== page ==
In the early 1800s more than 65 million bison roamed North America, now their numbers have been reduced to approximately 3900. Bison in the U.S. are mostly confined within the perimeter of Yellowstone National Park but heavy snows in recent years have led them to roam to lower elevations where it is easier to forage for vegetation. Montana farmers fear roaming bison could spread brucellosis, a disease which causes abortion or premature calving, to their livestock though there have been no documented cases of bison to cattle transmission. In response to this concern the State of Montana has developed a bison management plan. Bison entering Montana along Yellowstone's north boundary would be shot or shipped to slaughter and all bison entering Montana through the park's west boundary would be tested for brucellosis. Any bison testing positive for the disease would be shot or shipped to slaughter. Currently 400 animals are being held in government-operated pens near Gardiner, Montana.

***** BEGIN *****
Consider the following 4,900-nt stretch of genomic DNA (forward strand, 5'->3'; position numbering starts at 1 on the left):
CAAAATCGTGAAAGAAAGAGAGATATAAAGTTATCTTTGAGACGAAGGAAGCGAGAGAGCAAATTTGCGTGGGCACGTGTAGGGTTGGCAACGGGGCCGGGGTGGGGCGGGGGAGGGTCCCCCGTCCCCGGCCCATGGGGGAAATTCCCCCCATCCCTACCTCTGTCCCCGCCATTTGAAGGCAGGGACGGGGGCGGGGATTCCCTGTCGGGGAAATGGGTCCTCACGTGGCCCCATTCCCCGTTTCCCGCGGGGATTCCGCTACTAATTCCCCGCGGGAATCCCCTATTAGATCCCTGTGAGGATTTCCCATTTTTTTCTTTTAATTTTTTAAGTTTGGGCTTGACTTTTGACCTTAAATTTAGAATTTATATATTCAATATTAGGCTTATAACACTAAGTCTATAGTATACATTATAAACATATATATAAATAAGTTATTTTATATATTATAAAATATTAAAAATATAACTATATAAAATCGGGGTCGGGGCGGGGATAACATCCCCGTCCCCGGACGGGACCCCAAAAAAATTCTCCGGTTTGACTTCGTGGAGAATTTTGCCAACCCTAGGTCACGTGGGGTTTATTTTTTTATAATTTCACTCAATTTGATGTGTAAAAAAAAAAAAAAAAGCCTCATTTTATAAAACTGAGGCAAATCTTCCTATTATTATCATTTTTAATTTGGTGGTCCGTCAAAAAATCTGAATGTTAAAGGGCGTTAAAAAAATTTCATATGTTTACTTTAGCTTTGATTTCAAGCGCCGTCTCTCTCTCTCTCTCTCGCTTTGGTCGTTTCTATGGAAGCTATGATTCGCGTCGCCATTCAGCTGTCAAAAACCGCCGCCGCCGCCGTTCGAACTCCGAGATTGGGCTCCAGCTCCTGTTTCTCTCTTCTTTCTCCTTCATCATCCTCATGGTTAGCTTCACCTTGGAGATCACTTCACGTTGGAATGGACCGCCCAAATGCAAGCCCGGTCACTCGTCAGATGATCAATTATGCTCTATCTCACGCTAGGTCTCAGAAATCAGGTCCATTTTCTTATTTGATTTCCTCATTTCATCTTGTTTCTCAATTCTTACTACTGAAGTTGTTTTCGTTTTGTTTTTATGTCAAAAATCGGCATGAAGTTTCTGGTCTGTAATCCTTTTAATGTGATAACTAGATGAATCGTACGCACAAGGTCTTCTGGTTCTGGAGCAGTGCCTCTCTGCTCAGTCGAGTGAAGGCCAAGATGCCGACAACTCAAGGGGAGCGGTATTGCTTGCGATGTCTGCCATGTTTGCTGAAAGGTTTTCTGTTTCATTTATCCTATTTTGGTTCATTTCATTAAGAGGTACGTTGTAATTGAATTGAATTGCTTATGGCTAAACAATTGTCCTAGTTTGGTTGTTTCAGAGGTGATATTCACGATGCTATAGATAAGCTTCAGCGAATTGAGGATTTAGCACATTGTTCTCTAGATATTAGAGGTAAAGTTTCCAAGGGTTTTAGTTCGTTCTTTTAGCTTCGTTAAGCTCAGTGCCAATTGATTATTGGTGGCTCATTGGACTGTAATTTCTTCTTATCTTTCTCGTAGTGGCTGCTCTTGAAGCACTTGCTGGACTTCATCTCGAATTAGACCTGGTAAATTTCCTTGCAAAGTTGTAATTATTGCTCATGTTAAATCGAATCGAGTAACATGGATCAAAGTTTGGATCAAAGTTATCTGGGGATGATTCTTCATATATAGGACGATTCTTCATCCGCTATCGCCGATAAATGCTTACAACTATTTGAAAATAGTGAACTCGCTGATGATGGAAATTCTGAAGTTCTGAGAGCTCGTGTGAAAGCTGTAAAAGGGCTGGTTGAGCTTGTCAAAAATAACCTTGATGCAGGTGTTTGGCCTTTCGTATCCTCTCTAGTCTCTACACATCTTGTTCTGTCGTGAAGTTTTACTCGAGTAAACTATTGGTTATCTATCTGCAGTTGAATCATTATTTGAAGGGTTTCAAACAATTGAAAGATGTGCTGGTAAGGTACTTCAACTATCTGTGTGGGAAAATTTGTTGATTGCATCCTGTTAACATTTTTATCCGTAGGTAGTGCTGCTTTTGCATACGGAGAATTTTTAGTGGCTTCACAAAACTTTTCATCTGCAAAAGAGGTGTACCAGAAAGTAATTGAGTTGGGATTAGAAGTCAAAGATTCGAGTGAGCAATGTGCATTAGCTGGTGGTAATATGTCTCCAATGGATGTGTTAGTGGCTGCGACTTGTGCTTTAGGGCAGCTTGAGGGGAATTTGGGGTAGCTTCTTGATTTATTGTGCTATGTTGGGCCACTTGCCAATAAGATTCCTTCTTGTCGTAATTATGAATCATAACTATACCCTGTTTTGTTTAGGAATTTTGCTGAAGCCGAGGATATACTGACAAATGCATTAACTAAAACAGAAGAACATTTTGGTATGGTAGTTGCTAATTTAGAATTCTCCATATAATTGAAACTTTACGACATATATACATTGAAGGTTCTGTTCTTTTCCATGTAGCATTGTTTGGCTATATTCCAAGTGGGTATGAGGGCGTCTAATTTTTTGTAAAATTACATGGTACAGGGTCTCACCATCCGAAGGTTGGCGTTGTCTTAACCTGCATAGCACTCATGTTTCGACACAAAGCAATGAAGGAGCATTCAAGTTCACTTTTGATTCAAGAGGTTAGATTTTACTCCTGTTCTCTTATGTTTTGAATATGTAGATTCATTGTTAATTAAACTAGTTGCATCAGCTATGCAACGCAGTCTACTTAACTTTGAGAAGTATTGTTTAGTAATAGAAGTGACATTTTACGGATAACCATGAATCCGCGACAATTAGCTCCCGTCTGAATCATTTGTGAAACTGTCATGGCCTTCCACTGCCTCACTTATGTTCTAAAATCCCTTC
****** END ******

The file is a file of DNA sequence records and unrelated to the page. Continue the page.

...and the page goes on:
The Defenders of Wildlife organization argues that such a lethal approach is unnecessary and has started an online petition to save the Yellowstone bison.